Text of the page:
9/12/2019 - Graduate Researchers are Underpaid

Hello Fellow Scientists,

When we last left our heroes they were in the midst of the Interest Based Bargaining (IBB) process with OHSU Management, a moderated bargaining format emphasizing personal experiences and building on shared interests. On August 29, the bargaining teams went through the story sharing phase of IBB, discussing stories about your scope and hours of work.

So What Happened on Sept 12?

Some Change-Ups

After the departure of their pumpkin-spice HR Director, Management made some adjustments to their team including making Wes Phillips the team lead and adding new note-takers and faculty members. In the previous session, Dr. Allison Fryer and Dr. Melissa Wong represented OHSU faculty. For this session, Dr. Fryer was replaced by Dr. Mary Heinricher. Bargaining for this session was held at the Waterfront rather than in the School of Nursing.

Some Progress

I won’t sugar coat it, the Sept 12 bargaining got off to a rough start for the first few minutes. However, once the IBB process was underway, Management and the Union worked well together moderated by butcher-paper aficionado Paul Krissel. At this session, the teams finished story-telling, identified common interests, and brainstormed potential solutions. Once again, I wish I could be more detailed but for the most part what happens in IBB stays in IBB. I will say that there was more common ground than originally anticipated, and that nearly everyone left the room feeling optimistic about landing on some solid contract language.

Action and Events

Bargaining! – Bargaining today is happening in the School of Nursing room 122 from 9:00-2:00. Come and support your team and see you contract come together in real time!

Welcome Back Barbecue – Keep your eye out for the Union at the barbecue today! Get a union T-shirt and learn more about what we’ve done and where we want to go next!

#Blue4GRU –Every Thursday, wear your GRU shirt to show your support for the Union and the bargaining team. If you still need a GRU shirt, reply to this email and we will get you one! They will also be available at today’s Welcome Back Barbecue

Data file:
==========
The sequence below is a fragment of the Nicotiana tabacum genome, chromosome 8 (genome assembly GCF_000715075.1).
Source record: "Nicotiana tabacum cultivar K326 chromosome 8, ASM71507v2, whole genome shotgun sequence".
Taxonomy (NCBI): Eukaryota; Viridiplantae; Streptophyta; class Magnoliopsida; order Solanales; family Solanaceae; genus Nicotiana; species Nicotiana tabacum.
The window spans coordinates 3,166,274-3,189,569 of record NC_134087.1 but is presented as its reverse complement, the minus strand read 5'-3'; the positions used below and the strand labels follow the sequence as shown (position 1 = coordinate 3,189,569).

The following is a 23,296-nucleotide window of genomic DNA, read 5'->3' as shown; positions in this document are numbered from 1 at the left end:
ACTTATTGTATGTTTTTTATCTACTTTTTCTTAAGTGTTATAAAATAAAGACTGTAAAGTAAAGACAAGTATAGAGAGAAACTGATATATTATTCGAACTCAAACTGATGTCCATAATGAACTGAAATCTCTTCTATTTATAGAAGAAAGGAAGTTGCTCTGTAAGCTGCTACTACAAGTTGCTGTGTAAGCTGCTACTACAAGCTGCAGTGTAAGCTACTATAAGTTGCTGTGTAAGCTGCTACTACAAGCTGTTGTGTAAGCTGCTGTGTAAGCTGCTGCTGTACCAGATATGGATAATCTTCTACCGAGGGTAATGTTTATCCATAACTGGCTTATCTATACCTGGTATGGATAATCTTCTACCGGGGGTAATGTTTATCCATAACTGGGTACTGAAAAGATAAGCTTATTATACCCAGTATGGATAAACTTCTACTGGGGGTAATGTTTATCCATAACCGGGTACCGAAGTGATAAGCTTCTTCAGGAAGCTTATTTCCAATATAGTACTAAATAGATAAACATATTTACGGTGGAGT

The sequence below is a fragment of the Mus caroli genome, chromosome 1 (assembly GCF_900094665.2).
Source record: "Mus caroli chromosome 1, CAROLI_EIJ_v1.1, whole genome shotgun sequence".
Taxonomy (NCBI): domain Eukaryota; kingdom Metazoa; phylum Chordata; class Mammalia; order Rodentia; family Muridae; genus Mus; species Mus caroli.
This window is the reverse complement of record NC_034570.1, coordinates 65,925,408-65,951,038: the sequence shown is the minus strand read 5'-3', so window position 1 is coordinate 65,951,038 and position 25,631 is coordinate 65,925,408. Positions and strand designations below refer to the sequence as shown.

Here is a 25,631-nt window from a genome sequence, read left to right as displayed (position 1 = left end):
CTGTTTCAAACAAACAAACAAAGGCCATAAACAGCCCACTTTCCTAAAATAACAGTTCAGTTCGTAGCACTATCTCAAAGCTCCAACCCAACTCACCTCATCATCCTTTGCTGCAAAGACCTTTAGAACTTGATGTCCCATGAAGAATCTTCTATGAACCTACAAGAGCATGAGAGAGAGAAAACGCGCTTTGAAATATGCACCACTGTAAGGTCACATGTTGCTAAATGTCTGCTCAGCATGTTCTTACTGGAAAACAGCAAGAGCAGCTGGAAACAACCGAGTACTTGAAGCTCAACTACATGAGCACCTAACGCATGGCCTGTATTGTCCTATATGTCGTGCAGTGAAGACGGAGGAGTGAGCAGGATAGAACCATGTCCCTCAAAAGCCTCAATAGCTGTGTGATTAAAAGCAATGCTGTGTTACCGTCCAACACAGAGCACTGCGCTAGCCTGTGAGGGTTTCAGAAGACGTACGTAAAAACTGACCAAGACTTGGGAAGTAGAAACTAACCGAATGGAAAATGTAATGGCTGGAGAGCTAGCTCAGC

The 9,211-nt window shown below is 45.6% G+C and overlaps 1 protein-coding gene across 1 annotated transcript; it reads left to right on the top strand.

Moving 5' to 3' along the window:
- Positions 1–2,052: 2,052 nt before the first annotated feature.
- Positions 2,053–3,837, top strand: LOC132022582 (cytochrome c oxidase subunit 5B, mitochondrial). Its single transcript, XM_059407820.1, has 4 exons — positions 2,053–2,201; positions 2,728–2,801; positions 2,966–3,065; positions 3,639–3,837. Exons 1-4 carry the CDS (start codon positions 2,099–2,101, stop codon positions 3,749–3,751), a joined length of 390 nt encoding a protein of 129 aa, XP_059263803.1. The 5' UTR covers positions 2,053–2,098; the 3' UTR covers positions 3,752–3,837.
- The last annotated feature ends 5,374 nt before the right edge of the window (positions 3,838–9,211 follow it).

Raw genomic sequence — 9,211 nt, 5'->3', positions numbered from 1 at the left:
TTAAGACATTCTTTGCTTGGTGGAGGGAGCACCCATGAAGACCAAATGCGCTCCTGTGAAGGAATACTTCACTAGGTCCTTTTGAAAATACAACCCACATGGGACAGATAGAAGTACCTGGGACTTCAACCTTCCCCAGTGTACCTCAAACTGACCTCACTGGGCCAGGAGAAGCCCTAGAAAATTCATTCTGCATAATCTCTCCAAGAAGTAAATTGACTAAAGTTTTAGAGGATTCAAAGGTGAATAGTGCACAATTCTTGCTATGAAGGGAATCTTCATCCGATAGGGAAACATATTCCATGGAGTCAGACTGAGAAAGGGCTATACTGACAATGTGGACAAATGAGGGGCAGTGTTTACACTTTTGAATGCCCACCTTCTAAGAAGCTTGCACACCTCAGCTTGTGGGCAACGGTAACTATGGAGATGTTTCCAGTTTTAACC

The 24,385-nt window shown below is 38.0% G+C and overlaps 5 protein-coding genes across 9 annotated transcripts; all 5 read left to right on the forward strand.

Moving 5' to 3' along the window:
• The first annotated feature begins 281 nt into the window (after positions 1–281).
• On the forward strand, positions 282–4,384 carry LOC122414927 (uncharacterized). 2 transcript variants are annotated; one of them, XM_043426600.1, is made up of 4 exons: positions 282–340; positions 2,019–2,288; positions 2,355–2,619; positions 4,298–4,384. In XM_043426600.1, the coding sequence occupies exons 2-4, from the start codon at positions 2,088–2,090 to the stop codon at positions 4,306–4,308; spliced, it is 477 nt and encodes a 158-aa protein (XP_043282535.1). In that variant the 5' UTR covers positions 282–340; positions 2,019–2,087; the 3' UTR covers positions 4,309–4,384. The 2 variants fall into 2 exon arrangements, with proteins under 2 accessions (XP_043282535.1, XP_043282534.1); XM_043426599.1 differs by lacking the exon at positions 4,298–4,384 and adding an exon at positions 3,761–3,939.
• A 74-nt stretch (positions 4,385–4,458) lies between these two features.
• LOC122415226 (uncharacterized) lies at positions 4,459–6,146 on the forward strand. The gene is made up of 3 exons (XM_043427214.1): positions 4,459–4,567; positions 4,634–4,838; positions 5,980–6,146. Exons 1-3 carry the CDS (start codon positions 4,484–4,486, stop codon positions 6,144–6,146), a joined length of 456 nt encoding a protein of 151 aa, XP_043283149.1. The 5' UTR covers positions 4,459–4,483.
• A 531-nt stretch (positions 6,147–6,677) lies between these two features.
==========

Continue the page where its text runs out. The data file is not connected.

Contract Action Team (CAT) Meetings – Help to write the GRU constitution! At our last two meetings, we have talked about our steward structure and started discussing an executive board. As always, CAT meetings are Mondays, 5:00-6:00 in BRB 381, and dinner is provided.

Survey Spotlight: Your Qualifications

A few weeks ago, GRU sent out a State of the Contract survey to you, our bargaining unit. There were two main reasons for sending out this survey:

  1. To help the bargaining team hone in on your top priorities so they can represent your needs accurately.
  2. To gather some data on your qualifications to help bolster the arguments for our economics proposals.

We received responses from 130 graduate researchers, representing about half of our bargaining unit. All years, programs, departments, and schools were represented in the results. There was moderate skew towards first and second year researchers (who are now second and third years respectively, congratulations!), and a small amount of skew towards members of the Neuroscience Graduate Program.

Now let’s take a look at some of the results! Any data fans out there? Yeah I thought so.

We asked three questions relating to your qualifications:

  • Do you have a masters degree?
  • How many years of research experience do you have?
  • What OHSU research staff position would you have been qualified for when you started your program?

Your eyes do not deceive you; that crisp right angle means that exactly 25% of respondents started their PhD at OHSU with a Masters degree.

79% of respondents had at least one year of research experience at the beginning of their program. Notably, this doesn’t count research we did as undergrads, direct patient care experience, or the research we have done so far in our graduate programs, which is also significant relevant experience!

We asked you to take a look at the listed minimum qualifications for the five research staff positions at OHSU and choose which one best fit your qualifications at the time you started your program. All of us were qualified to be Research Assistants, and many of us have additional experiences that qualify us for higher level positions. A few of us were even qualified to be Senior Research Associates!

So what can we conclude from all of this and why is it useful?

In previous bargaining sessions, Management has attempted to portray us as blank slates who need significant guidance in learning basic research skills. The data is in, and that’s just not the case. While new employees at every level need on-the job training, it’s pretty clear that we have skills and knowledge to offer on day one. In short, graduate researchers bring something to the table too.

How does this translate to economics?

If every graduate researcher got the median salary for the OHSU research staff position they are qualified for, our average salary would be $54,000. If every graduate researcher made only the minimum salary that they qualify for, our average salary would be $36,000. Both of these numbers are a pretty far cry from our current stipend levels.

To be clear, we are also in this to get a PhD, meaning that the difference between these potential salaries and our stipend represents the opportunity cost of our degree. Good people can disagree on what a reasonable opportunity cost should be, but the survey shows that the majority of us think that our current opportunity cost (tens of thousands of dollars per year!) is much too high.

And when young scientists are asked to choose between getting a PhD or continuing as research staff, which ones can pay that opportunity cost? Who are we leaving behind?

Science and Solidarity,

-       Graduate Researchers United